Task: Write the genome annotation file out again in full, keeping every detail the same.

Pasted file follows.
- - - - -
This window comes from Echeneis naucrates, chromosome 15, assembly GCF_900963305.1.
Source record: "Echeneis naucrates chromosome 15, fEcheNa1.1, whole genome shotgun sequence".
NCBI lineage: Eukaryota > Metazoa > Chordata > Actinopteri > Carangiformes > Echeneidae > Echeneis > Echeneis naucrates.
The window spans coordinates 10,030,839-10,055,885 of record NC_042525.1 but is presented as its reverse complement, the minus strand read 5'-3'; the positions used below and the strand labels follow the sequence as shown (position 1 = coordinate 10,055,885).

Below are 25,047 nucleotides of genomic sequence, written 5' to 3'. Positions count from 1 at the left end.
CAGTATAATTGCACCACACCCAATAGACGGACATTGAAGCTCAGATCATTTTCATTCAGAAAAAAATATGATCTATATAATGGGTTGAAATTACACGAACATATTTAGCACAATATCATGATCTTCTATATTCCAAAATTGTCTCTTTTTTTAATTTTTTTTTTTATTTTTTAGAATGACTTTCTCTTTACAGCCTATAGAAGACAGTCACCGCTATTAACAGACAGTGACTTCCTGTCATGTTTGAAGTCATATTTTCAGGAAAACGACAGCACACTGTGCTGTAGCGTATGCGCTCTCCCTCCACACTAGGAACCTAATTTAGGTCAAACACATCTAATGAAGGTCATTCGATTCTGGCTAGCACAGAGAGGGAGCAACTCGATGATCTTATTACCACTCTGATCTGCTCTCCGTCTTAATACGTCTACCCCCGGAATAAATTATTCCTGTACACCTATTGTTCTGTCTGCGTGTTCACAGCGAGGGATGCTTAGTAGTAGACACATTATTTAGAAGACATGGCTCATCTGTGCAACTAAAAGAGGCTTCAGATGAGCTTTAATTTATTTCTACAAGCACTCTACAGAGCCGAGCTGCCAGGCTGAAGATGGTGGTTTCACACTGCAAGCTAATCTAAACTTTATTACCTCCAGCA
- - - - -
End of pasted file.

This window comes from Echeneis naucrates, chromosome 15, assembly GCF_900963305.1.
Source record: "Echeneis naucrates chromosome 15, fEcheNa1.1, whole genome shotgun sequence".
NCBI lineage: Eukaryota > Metazoa > Chordata > Actinopteri > Carangiformes > Echeneidae > Echeneis > Echeneis naucrates.
The window spans coordinates 10,030,839-10,055,885 of record NC_042525.1 but is presented as its reverse complement, the minus strand read 5'-3'; the positions used below and the strand labels follow the sequence as shown (position 1 = coordinate 10,055,885).

Below are 25,047 nucleotides of genomic sequence, written 5' to 3'. Positions count from 1 at the left end.
CAGTATAATTGCACCACACCCAATAGACGGACATTGAAGCTCAGATCATTTTCATTCAGAAAAAAATATGATCTATATAATGGGTTGAAATTACACGAACATATTTAGCACAATATCATGATCTTCTATATTCCAAAATTGTCTCTTTTTTTAATTTTTTTTTTTATTTTTTAGAATGACTTTCTCTTTACAGCCTATAGAAGACAGTCACCGCTATTAACAGACAGTGACTTCCTGTCATGTTTGAAGTCATATTTTCAGGAAAACGACAGCACACTGTGCTGTAGCGTATGCGCTCTCCCTCCACACTAGGAACCTAATTTAGGTCAAACACATCTAATGAAGGTCATTCGATTCTGGCTAGCACAGAGAGGGAGCAACTCGATGATCTTATTACCACTCTGATCTGCTCTCCGTCTTAATACGTCTACCCCCGGAATAAATTATTCCTGTACACCTATTGTTCTGTCTGCGTGTTCACAGCGAGGGATGCTTAGTAGTAGACACATTATTTAGAAGACATGGCTCATCTGTGCAACTAAAAGAGGCTTCAGATGAGCTTTAATTTATTTCTACAAGCACTCTACAGAGCCGAGCTGCCAGGCTGAAGATGGTGGTTTCACACTGCAAGCTAATCTAAACTTTATTACCTCCAGCA